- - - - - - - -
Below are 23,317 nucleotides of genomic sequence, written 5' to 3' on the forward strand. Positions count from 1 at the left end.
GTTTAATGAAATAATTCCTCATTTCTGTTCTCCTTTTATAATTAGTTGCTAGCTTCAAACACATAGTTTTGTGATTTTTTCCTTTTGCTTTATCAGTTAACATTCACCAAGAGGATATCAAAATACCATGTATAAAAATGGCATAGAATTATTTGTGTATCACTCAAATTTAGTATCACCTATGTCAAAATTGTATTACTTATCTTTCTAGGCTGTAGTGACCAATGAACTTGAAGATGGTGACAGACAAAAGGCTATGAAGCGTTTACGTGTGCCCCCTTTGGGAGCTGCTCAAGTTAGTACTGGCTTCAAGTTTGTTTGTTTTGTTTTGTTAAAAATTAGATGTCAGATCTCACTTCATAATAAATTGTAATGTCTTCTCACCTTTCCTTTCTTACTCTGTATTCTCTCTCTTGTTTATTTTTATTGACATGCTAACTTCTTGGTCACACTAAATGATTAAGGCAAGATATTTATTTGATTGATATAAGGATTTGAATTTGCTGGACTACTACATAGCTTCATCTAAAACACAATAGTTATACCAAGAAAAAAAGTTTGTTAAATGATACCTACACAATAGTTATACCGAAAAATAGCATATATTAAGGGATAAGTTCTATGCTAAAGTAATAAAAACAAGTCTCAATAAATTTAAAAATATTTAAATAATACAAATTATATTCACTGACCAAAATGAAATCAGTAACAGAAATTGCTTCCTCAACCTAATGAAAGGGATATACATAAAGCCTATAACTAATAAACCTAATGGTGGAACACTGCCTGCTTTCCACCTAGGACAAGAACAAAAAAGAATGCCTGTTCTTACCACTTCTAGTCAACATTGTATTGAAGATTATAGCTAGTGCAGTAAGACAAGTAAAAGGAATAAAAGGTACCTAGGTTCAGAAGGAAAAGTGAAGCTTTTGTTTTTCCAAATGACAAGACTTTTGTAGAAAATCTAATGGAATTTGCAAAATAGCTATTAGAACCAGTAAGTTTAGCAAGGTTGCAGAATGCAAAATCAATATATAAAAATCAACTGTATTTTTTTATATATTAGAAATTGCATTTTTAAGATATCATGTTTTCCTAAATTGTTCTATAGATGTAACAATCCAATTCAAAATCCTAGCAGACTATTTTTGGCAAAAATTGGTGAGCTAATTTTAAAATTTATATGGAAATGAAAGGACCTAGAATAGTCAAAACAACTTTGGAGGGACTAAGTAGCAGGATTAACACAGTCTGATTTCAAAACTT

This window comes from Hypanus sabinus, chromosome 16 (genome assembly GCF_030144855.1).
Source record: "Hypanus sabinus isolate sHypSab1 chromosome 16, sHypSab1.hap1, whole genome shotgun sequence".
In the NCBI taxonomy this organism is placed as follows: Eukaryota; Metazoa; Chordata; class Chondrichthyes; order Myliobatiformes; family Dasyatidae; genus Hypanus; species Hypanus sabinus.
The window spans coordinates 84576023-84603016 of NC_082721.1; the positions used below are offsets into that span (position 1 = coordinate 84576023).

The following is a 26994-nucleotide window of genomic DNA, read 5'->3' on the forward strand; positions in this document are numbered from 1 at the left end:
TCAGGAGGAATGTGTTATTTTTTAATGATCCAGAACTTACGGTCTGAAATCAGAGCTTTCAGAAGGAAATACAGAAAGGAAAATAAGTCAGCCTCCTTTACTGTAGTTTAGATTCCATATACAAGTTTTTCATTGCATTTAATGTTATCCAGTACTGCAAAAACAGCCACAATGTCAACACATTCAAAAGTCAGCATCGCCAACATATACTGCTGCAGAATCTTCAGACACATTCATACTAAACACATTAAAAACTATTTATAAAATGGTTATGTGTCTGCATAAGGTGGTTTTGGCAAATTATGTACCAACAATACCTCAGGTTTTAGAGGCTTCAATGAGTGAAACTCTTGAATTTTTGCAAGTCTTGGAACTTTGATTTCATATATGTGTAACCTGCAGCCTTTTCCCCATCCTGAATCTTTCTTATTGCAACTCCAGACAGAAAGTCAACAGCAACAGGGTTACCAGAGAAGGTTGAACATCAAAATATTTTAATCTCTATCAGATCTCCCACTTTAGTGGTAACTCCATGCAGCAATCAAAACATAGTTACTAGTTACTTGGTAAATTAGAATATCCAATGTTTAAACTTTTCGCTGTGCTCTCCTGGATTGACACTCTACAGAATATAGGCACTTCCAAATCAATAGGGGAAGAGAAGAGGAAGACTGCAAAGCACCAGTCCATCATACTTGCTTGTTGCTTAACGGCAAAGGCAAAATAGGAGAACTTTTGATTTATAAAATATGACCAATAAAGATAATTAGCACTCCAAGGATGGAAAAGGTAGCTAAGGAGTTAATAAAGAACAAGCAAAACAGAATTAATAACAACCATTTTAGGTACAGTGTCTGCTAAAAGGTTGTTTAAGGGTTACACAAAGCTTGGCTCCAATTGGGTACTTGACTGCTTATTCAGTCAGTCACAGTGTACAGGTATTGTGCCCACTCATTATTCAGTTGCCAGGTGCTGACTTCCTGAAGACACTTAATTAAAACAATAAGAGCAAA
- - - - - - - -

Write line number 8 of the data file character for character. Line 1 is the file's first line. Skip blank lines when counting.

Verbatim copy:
TCAGGAGGAATGTGTTATTTTTTAATGATCCAGAACTTACGGTCTGAAATCAGAGCTTTCAGAAGGAAATACAGAAAGGAAAATAAGTCAGCCTCCTTTACTGTAGTTTAGATTCCATATACAAGTTTTTCATTGCATTTAATGTTATCCAGTACTGCAAAAACAGCCACAATGTCAACACATTCAAAAGTCAGCATCGCCAACATATACTGCTGCAGAATCTTCAGACACATTCATACTAAACACATTAAAAACTATTTATAAAATGGTTATGTGTCTGCATAAGGTGGTTTTGGCAAATTATGTACCAACAATACCTCAGGTTTTAGAGGCTTCAATGAGTGAAACTCTTGAATTTTTGCAAGTCTTGGAACTTTGATTTCATATATGTGTAACCTGCAGCCTTTTCCCCATCCTGAATCTTTCTTATTGCAACTCCAGACAGAAAGTCAACAGCAACAGGGTTACCAGAGAAGGTTGAACATCAAAATATTTTAATCTCTATCAGATCTCCCACTTTAGTGGTAACTCCATGCAGCAATCAAAACATAGTTACTAGTTACTTGGTAAATTAGAATATCCAATGTTTAAACTTTTCGCTGTGCTCTCCTGGATTGACACTCTACAGAATATAGGCACTTCCAAATCAATAGGGGAAGAGAAGAGGAAGACTGCAAAGCACCAGTCCATCATACTTGCTTGTTGCTTAACGGCAAAGGCAAAATAGGAGAACTTTTGATTTATAAAATATGACCAATAAAGATAATTAGCACTCCAAGGATGGAAAAGGTAGCTAAGGAGTTAATAAAGAACAAGCAAAACAGAATTAATAACAACCATTTTAGGTACAGTGTCTGCTAAAAGGTTGTTTAAGGGTTACACAAAGCTTGGCTCCAATTGGGTACTTGACTGCTTATTCAGTCAGTCACAGTGTACAGGTATTGTGCCCACTCATTATTCAGTTGCCAGGTGCTGACTTCCTGAAGACACTTAATTAAAACAATAAGAGCAAA